With films like “Friday the 13th,” “Halloween” and “The Texas Chainsaw Massacre” already receiving the Hollywood retouch, it should be no surprise to horror fans to see the rebirth of Freddy Krueger and the “Nightmare on Elm Street” franchise.
The latest remake proves to be a mixed bag - it’s a solid film that should please its hardcore fan base, but won’t likely convert anyone who wasn’t already a fan of the franchise.
“Elm Street” tells the story of a handful of teenagers being stalked in their dreams by a mysterious burnt man with a red and green sweater and a glove with blades. They slowly begin to realize that this man, Krueger (played by Jackie Earle Haley), is haunting them for a reason, and that when he kills you in your dreams, you die for good.
I’ve always been a fan of the series, which for the most part has delivered, and can remember being unable to sleep for a week after seeing the original.
I don’t think this version will cause too many nightmares, but it does capture the overall vibe of the series effectively. Director Samuel Bayer, who has a background in music videos, has constructed a film with some solid sequences that bring familiarity, but don’t really bring anything that hasn’t been done in the previous “Elm Street” films.
The unknown actors who play the teens (including Quentin O’Grady, Nancy Holbrook and Kris Fowles) are also solid, but no one really stands out. It’s as if the characters names could have been victims No. 1, No. 2 and so on and it wouldn’t have made much of a difference.
But you could probably say that with the entire series, since Krueger (originally played by Robert Englund) has always been the heart and soul of the film’s success. Haley proves to be a decent Krueger, not quite as wisecracking but every bit as menacing. Like everything else in the remake, he doesn’t exactly bring anything original to the project, although I did like the addition of a dark back story that painted Krueger in a more sinister and evil manner.
While I have reservations overall about the latest “Elm Street,” I think it’s a film that succeeds within its own boundaries. For that it deserves faint praise. It’s definitely the best of the recent horror remakes, but I wish the film could have tried to be a little more original and relied less on a familiar formula to get by.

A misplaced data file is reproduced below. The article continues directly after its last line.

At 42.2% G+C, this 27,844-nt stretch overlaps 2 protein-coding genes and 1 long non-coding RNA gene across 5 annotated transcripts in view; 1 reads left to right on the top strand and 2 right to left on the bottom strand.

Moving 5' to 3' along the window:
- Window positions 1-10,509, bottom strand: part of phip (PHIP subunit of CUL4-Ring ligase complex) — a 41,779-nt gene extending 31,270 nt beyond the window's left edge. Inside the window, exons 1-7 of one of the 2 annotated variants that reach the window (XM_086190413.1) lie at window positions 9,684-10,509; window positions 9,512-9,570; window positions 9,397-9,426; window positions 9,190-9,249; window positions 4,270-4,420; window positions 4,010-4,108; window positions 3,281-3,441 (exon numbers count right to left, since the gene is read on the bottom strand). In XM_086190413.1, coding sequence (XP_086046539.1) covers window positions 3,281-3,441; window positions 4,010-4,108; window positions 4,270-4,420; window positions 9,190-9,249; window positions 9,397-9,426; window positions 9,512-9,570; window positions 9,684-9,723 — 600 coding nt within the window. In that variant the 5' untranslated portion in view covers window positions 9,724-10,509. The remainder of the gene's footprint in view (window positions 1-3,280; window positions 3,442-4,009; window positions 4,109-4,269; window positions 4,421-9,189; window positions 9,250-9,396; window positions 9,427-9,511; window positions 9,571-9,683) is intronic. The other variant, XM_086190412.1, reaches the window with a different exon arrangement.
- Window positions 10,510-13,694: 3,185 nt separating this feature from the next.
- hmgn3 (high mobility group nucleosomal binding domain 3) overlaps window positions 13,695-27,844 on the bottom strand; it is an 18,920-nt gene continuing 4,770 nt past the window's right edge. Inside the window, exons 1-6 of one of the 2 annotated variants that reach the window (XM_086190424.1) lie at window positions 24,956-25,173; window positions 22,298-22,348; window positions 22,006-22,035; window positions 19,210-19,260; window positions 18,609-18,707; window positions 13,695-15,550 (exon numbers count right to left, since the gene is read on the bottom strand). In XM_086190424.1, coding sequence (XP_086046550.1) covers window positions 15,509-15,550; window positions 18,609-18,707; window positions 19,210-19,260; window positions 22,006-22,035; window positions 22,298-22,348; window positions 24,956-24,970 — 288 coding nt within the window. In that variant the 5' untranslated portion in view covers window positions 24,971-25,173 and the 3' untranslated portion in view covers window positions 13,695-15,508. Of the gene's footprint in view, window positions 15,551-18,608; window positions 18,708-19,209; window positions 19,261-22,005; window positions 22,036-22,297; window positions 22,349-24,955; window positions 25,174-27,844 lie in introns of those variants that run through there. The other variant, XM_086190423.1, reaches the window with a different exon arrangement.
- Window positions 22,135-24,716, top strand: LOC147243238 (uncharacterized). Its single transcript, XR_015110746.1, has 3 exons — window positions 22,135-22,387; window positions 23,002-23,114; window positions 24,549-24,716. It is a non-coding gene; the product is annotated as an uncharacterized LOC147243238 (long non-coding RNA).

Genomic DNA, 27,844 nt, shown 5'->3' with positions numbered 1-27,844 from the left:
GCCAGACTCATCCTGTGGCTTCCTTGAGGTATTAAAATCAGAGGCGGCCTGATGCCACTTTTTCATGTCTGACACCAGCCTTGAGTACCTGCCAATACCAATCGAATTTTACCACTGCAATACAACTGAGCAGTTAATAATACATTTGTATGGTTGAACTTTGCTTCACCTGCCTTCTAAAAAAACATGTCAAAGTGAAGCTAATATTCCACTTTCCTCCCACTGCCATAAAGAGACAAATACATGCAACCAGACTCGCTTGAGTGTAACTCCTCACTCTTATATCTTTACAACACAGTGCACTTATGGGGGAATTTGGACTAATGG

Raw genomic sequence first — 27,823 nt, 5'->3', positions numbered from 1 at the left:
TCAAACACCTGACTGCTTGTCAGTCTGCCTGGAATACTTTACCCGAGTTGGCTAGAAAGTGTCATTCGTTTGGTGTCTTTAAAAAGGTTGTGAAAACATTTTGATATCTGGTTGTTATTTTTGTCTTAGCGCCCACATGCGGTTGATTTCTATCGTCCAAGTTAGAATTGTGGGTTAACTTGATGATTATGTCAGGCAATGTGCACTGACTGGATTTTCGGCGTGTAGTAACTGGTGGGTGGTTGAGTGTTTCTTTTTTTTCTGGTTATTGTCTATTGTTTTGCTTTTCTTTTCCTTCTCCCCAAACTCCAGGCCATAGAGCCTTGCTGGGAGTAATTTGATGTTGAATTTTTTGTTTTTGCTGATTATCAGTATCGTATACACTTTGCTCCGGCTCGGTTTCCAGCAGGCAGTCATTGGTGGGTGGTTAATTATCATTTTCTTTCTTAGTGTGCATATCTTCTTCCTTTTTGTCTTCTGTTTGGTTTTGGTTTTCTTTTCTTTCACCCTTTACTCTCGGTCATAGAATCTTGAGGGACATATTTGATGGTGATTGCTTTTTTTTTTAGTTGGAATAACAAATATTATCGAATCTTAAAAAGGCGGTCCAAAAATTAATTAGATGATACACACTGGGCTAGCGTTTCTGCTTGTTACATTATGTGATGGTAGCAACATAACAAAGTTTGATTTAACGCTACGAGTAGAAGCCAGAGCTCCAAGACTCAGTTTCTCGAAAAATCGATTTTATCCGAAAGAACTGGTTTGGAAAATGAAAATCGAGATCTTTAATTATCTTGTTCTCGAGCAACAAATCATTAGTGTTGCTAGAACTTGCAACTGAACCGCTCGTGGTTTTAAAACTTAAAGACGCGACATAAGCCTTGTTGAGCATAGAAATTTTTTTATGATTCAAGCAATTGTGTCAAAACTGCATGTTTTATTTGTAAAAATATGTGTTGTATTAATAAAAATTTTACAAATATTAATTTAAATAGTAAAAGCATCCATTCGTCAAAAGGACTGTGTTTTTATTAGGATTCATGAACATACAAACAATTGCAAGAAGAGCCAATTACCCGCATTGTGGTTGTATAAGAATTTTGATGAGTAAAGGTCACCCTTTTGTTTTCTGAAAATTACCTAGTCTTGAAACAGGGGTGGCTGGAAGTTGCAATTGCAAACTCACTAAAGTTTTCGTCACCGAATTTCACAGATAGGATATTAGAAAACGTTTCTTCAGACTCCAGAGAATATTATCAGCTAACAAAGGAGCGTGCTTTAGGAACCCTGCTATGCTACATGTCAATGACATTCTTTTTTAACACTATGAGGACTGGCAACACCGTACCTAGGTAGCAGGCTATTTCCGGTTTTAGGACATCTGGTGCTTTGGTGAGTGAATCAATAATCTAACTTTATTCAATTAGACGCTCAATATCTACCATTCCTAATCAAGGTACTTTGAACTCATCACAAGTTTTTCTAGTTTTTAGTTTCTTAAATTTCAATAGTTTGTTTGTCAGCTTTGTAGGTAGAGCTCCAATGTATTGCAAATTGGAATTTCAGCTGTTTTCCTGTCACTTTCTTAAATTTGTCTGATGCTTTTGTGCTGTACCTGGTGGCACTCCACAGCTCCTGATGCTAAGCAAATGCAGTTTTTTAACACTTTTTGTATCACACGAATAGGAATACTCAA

DVD dandy of the week
This week’s dandy is the Mel Gibson thriller “Edge of Darkness” (B-), an enjoyable enough revenge flick that offers a little more than your standard action fare. This is a film that has its crowd-pleasing moments, but also has a little substance beneath the surface that makes it pretty compelling, too.
Gibson, in his first starring role after an eight-year absence, plays Thomas Craven, a Boston homicide detective and single father whose world is turned upside down when his daughter, Emma (Bojana Novakovic), is killed on the front steps of his home.
At first it appears that he was the intended target, but the more Thomas looks into the shooting, the more the pieces come together, pointing to a government conspiracy involving Emma and her employer.
Anyone who has seen the ads for “Darkness” knows this is a film and a role catered to Gibson’s strengths - he plays a man pushed to the edge who takes no prisoners in his quest for the truth.
Gibson channels his inner “Lethal Weapon” and has a few crowd-pleasing moments, although I think people may be surprised at how little action there is in “Darkness.”
Instead, the film veers into a conspiracy film, with the pieces of the puzzle slowly coming together. By taking the story in this direction, the makers of “Darkness” took a calculated gamble that I think paid off.
The conspiracy plot allows British actor Ray Winstone to enter the film as a gun-for-hire who normally stops people from uncovering the truth, but has opted to help steer Thomas in the right direction.
The scenes with Winstone and Gibson have snap - they are easily the best part of “Edge of Darkness.” It’s those moments, when the film shows depth and substance that is rare in big-budget action films, that make it just good enough to separate itself from the ever-growing pack of mediocre thrillers.
“Edge of Darkness” is rated R for strong bloody violence and language and will be available Tuesday on DVD.